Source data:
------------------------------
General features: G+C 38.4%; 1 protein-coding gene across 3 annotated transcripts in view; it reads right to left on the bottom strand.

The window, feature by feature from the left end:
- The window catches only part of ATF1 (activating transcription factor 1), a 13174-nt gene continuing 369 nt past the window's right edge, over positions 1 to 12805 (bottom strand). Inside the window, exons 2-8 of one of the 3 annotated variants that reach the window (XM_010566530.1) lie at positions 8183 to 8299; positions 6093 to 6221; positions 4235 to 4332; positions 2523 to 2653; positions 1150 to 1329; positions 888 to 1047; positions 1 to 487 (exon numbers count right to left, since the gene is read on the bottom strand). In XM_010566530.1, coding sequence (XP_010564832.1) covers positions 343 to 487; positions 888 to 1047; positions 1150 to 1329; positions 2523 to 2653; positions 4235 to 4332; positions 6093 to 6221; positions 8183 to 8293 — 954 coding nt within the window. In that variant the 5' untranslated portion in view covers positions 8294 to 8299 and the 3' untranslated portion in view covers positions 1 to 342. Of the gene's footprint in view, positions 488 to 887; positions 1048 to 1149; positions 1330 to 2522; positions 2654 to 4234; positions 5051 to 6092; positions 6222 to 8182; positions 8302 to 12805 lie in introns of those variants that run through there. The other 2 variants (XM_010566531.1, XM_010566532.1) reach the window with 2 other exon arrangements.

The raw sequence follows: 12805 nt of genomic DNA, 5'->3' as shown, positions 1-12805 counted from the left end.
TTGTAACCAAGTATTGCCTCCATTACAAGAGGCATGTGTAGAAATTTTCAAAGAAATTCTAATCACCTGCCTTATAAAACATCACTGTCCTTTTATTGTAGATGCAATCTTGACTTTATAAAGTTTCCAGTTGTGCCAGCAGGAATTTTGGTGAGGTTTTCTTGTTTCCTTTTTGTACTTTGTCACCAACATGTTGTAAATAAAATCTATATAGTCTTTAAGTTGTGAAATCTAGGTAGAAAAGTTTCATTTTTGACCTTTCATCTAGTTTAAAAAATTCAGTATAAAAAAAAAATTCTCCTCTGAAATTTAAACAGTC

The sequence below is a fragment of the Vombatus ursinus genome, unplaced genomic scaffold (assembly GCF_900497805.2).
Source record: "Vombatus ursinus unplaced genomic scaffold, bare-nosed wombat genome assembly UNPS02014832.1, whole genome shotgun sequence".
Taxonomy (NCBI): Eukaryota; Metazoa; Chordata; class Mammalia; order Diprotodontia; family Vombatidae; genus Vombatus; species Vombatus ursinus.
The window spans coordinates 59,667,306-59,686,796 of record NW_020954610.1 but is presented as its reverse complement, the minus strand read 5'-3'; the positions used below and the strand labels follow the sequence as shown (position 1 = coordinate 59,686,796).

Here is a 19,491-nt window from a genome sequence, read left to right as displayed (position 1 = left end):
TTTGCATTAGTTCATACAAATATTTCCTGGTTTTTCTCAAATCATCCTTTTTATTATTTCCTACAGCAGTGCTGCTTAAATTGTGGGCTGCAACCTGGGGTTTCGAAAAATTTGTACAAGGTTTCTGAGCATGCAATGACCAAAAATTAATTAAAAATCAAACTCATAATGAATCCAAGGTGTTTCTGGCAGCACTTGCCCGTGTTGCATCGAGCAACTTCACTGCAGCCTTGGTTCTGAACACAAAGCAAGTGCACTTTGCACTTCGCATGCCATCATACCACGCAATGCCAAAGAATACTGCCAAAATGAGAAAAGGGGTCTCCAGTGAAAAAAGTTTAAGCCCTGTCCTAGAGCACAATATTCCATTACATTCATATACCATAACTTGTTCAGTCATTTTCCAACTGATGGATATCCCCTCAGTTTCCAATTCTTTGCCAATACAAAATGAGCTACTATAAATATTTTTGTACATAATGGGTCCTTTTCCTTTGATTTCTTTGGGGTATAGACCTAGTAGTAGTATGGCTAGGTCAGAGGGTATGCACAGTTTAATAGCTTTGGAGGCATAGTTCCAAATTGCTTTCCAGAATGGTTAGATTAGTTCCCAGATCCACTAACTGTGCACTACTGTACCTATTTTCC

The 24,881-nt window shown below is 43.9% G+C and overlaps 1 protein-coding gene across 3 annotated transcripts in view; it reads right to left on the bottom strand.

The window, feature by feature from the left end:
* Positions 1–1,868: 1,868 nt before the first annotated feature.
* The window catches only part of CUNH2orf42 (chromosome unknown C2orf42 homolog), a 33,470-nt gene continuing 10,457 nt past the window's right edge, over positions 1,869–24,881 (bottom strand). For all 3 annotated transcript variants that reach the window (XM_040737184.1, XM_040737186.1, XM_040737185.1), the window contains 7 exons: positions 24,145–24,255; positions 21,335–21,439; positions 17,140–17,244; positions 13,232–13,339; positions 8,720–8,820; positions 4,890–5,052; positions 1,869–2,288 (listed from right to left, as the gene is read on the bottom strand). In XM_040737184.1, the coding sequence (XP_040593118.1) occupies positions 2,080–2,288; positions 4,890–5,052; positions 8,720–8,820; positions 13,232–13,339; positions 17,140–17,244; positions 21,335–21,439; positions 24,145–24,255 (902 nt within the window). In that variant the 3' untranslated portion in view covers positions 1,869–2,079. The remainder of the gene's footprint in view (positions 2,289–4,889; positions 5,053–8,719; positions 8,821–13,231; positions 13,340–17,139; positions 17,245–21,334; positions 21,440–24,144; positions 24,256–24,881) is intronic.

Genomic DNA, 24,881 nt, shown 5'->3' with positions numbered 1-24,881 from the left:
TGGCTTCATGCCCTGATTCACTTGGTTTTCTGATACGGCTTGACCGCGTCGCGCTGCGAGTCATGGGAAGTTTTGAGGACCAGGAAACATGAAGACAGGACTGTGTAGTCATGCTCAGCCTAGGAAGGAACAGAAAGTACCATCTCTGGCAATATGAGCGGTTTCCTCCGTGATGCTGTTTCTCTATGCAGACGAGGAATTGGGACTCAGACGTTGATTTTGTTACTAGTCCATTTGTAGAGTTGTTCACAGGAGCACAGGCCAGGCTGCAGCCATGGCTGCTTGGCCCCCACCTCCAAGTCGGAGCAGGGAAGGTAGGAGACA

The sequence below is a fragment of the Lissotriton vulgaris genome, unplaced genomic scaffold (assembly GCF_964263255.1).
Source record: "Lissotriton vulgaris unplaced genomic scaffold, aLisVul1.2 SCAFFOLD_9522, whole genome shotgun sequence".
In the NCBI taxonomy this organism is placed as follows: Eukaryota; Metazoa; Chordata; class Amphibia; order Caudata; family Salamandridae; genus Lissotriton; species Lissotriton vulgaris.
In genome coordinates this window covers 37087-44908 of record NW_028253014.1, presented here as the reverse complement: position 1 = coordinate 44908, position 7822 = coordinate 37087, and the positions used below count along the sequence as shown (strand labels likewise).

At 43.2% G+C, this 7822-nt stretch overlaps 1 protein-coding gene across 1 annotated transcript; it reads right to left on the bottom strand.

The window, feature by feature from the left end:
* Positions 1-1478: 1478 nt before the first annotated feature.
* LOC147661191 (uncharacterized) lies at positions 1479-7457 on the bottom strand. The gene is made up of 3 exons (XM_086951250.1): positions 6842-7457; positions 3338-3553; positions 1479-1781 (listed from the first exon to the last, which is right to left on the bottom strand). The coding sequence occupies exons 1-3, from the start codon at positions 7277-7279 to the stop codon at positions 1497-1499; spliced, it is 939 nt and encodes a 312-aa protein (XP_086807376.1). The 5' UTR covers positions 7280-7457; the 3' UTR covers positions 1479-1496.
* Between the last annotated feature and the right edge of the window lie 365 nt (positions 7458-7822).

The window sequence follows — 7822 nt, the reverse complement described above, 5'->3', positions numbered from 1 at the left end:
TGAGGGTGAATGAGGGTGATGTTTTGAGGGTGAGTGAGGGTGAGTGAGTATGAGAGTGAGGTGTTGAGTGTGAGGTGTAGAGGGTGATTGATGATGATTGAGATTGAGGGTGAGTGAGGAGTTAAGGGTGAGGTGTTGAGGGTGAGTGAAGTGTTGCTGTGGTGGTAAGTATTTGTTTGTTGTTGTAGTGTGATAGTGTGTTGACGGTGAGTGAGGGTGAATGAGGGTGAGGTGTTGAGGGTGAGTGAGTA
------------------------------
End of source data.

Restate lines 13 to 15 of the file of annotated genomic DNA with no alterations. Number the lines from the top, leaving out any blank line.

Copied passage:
The window, feature by feature from the left end:
* Positions 1–1,868: 1,868 nt before the first annotated feature.
* The window catches only part of CUNH2orf42 (chromosome unknown C2orf42 homolog), a 33,470-nt gene continuing 10,457 nt past the window's right edge, over positions 1,869–24,881 (bottom strand). For all 3 annotated transcript variants that reach the window (XM_040737184.1, XM_040737186.1, XM_040737185.1), the window contains 7 exons: positions 24,145–24,255; positions 21,335–21,439; positions 17,140–17,244; positions 13,232–13,339; positions 8,720–8,820; positions 4,890–5,052; positions 1,869–2,288 (listed from right to left, as the gene is read on the bottom strand). In XM_040737184.1, the coding sequence (XP_040593118.1) occupies positions 2,080–2,288; positions 4,890–5,052; positions 8,720–8,820; positions 13,232–13,339; positions 17,140–17,244; positions 21,335–21,439; positions 24,145–24,255 (902 nt within the window). In that variant the 3' untranslated portion in view covers positions 1,869–2,079. The remainder of the gene's footprint in view (positions 2,289–4,889; positions 5,053–8,719; positions 8,821–13,231; positions 13,340–17,139; positions 17,245–21,334; positions 21,440–24,144; positions 24,256–24,881) is intronic.